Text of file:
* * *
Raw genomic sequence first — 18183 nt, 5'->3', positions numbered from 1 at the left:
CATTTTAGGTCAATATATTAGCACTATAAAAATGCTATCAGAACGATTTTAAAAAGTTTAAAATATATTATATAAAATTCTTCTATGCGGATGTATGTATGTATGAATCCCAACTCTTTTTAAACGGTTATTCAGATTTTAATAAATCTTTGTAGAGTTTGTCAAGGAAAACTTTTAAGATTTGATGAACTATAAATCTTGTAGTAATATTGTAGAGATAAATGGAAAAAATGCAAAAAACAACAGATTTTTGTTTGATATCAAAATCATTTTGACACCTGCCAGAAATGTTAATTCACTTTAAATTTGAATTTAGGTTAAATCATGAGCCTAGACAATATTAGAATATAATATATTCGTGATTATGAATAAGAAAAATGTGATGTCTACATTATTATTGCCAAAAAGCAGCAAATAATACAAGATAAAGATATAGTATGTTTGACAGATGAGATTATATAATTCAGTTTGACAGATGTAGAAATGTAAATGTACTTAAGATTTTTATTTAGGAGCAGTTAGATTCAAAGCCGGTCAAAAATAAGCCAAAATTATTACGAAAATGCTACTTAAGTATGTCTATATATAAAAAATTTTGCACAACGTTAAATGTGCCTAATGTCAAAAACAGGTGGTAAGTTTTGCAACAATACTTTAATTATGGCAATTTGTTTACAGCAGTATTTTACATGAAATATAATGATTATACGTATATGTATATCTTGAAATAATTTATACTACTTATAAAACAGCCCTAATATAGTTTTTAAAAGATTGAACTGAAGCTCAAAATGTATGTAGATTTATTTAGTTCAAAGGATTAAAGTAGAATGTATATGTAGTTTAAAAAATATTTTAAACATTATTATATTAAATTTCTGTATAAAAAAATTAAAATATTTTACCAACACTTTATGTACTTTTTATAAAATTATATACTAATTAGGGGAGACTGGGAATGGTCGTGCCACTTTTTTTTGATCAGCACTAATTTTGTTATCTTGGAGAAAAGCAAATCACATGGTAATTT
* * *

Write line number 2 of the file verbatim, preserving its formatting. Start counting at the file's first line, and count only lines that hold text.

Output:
CATTTTAGGTCAATATATTAGCACTATAAAAATGCTATCAGAACGATTTTAAAAAGTTTAAAATATATTATATAAAATTCTTCTATGCGGATGTATGTATGTATGAATCCCAACTCTTTTTAAACGGTTATTCAGATTTTAATAAATCTTTGTAGAGTTTGTCAAGGAAAACTTTTAAGATTTGATGAACTATAAATCTTGTAGTAATATTGTAGAGATAAATGGAAAAAATGCAAAAAACAACAGATTTTTGTTTGATATCAAAATCATTTTGACACCTGCCAGAAATGTTAATTCACTTTAAATTTGAATTTAGGTTAAATCATGAGCCTAGACAATATTAGAATATAATATATTCGTGATTATGAATAAGAAAAATGTGATGTCTACATTATTATTGCCAAAAAGCAGCAAATAATACAAGATAAAGATATAGTATGTTTGACAGATGAGATTATATAATTCAGTTTGACAGATGTAGAAATGTAAATGTACTTAAGATTTTTATTTAGGAGCAGTTAGATTCAAAGCCGGTCAAAAATAAGCCAAAATTATTACGAAAATGCTACTTAAGTATGTCTATATATAAAAAATTTTGCACAACGTTAAATGTGCCTAATGTCAAAAACAGGTGGTAAGTTTTGCAACAATACTTTAATTATGGCAATTTGTTTACAGCAGTATTTTACATGAAATATAATGATTATACGTATATGTATATCTTGAAATAATTTATACTACTTATAAAACAGCCCTAATATAGTTTTTAAAAGATTGAACTGAAGCTCAAAATGTATGTAGATTTATTTAGTTCAAAGGATTAAAGTAGAATGTATATGTAGTTTAAAAAATATTTTAAACATTATTATATTAAATTTCTGTATAAAAAAATTAAAATATTTTACCAACACTTTATGTACTTTTTATAAAATTATATACTAATTAGGGGAGACTGGGAATGGTCGTGCCACTTTTTTTTGATCAGCACTAATTTTGTTATCTTGGAGAAAAGCAAATCACATGGTAATTT